In fact, it will present the bubble from deflating fully. And to say that Chinese don’t speculate in real estate is just ignorant. Chinese individuals and syndicates have been buying up San Francisco for decades — turning what were one family units into two-three-four family conversions.

Really people, lets gets some facts out there.

Bill Alden February 13, 2009 at 8:24 am

No, the demand will come from those who want to live in their house and can afford to live in it, not speculators. That’s not a bubble. In fact, it will present the bubble from deflating fully.

Mitchell you miss the point: we should WANT the bubble to deflate, and fully. That’s the problem: Americans today can’t afford their homes. That’s the primary reason they’re defaulting. What this plan would do would benefit homebuilders and banks by propping up prices, but hurt Americans who can’t afford to buy homes because they were going up 20-30% annually for several years.

Youc an’t solve the economic mess by trying to be clever.

David February 13, 2009 at 10:50 am

Wow! Someone who has finally put in print what I have been sending to my Congressmen for months now. I would make it a bit more strenuous. Bring 250k in equity, buy a home, we give a work visa and after 2 years a permenant one. Limit to 1 million applicant families. That would thrown in 250 billion to help slow and hopefully stop the downward housing spiral. Keep pushing this…those idiots in Washington have zero imagination.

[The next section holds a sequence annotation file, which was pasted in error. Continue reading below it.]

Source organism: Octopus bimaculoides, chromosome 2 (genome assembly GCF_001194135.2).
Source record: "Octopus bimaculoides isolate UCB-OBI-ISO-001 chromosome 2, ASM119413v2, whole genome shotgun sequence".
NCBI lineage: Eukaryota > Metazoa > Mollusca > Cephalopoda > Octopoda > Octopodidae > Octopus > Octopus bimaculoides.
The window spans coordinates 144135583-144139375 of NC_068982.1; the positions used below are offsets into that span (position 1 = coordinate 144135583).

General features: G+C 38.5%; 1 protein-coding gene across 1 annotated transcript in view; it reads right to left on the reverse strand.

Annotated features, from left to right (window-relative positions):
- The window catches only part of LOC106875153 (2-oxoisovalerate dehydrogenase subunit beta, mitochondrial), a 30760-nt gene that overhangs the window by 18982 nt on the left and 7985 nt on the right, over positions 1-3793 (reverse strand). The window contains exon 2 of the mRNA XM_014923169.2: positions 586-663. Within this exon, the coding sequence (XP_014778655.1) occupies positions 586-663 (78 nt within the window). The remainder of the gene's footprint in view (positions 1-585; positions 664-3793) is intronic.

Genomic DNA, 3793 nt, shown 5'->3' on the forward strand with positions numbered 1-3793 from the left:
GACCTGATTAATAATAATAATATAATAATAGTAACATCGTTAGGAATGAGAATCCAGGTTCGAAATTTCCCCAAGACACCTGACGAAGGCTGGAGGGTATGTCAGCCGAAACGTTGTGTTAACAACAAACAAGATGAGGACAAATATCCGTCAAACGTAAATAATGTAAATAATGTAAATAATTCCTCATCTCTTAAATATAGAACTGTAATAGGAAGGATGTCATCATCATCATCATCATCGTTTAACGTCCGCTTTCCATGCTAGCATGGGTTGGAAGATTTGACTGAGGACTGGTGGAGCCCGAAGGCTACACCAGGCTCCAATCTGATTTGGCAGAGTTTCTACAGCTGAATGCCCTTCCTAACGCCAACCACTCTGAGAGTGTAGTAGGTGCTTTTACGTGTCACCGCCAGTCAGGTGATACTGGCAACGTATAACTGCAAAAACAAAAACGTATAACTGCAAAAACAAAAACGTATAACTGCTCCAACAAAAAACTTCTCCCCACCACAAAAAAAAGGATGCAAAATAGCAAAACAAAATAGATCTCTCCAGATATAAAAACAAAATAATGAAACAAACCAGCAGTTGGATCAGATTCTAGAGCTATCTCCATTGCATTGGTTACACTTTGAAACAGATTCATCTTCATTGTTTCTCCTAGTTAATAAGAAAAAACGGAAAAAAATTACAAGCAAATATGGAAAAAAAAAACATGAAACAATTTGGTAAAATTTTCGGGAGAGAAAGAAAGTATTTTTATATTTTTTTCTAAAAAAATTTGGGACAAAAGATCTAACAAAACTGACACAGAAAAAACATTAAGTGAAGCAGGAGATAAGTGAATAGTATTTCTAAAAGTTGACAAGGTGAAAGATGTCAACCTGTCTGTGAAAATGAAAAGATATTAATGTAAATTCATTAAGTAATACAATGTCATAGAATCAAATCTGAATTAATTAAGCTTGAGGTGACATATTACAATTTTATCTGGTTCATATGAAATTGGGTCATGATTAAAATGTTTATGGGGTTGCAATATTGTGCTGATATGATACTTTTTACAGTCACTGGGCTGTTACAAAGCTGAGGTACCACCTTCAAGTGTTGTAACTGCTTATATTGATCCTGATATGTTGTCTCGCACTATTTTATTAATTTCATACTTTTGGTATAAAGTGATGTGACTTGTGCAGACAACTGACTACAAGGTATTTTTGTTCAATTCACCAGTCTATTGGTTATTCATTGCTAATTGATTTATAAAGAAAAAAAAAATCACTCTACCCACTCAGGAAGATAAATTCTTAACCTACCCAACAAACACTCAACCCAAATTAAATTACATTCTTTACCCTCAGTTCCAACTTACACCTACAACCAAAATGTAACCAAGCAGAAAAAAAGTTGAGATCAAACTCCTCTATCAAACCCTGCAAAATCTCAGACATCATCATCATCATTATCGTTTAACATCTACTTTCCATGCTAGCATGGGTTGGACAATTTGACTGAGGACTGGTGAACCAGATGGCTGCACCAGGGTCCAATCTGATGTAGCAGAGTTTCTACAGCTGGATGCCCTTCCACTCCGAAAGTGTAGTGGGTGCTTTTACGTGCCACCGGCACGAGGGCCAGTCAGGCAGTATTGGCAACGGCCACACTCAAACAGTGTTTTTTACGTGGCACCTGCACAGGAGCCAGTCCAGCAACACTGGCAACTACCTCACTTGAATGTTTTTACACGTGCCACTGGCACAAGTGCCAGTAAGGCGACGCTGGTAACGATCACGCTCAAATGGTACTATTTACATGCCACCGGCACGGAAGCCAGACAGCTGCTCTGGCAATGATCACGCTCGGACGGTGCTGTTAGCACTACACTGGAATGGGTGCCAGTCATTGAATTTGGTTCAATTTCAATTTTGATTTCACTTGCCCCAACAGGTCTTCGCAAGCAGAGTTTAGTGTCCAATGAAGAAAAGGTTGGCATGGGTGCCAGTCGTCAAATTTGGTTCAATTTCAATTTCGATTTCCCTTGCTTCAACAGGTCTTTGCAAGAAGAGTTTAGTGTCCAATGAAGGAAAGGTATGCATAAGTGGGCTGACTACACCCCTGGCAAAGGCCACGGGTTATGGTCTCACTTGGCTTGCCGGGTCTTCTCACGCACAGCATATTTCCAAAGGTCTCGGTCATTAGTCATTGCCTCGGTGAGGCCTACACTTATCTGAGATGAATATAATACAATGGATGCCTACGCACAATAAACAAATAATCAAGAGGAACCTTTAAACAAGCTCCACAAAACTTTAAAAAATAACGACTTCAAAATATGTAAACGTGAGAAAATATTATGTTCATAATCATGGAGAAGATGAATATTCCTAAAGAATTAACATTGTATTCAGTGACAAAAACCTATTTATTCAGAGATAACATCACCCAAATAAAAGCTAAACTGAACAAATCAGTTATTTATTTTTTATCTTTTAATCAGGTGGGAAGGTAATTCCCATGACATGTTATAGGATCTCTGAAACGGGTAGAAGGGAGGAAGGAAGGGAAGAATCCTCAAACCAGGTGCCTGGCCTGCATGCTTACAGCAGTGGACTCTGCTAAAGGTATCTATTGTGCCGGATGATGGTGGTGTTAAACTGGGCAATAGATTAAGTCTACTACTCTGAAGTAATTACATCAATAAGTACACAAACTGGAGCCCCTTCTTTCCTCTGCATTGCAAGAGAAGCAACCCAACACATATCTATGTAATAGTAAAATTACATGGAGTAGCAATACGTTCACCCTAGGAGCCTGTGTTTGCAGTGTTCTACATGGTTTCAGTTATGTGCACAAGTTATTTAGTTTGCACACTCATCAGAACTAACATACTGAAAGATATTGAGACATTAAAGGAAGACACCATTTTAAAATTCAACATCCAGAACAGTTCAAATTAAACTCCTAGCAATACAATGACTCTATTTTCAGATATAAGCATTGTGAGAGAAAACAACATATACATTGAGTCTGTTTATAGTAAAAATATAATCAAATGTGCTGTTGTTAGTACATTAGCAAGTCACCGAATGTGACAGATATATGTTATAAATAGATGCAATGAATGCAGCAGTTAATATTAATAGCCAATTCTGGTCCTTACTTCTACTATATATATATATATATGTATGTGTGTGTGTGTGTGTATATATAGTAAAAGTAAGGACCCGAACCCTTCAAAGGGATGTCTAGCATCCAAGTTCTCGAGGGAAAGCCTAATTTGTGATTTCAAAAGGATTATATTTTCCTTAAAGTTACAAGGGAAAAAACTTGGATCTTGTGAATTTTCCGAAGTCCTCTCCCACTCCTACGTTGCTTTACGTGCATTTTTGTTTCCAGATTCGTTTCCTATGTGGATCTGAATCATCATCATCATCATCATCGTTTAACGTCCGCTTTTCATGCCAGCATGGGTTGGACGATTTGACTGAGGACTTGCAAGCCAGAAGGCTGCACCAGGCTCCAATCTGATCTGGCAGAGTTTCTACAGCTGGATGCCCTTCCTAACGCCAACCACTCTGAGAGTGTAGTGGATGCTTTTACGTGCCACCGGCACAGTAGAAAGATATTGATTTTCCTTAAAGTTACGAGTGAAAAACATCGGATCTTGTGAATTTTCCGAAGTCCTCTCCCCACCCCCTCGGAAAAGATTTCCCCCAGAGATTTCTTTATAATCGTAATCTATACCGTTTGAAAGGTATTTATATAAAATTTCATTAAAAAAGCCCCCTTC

Mitchell Young February 13, 2009 at 3:27 pm

Bill Alden, I wrote an unclear comment. I understand that what Friedman, Tabarok et al want to do is keep the housing bubble from deflating fully, this time by importing vast amounts of ‘high tech coolie’ labor. Well, we’ve had a couple of decades of high tech coolie labor, its partially to blame for the situation we are in (I wonder what the default rate on mortgages is in, say, San Jose) What we need is a sustainable American economy for … Americans.

Nick February 14, 2009 at 1:00 am

This is the stupidest idea ever been published. This would destroy what is left of the economy. Fuck people, why don’t we just give up now and nuke the U.S. if this is the type of thought the people think is a good idea. Anyone who thinks this is smart should have failed the 7th grade.
The answer to a weak economy and no infrastructure is to give more fake money to new citizens? Jesus Christ. You all need to be ashamed.

Mitchell Young February 14, 2009 at 7:27 am

MikeP, I am familiar with Northern California, I know plenty of high tech coolies live in San Jose or surrounding suburbs. BTW the term ‘high tech coolie’ is commonly used by an Asian activists. see for example,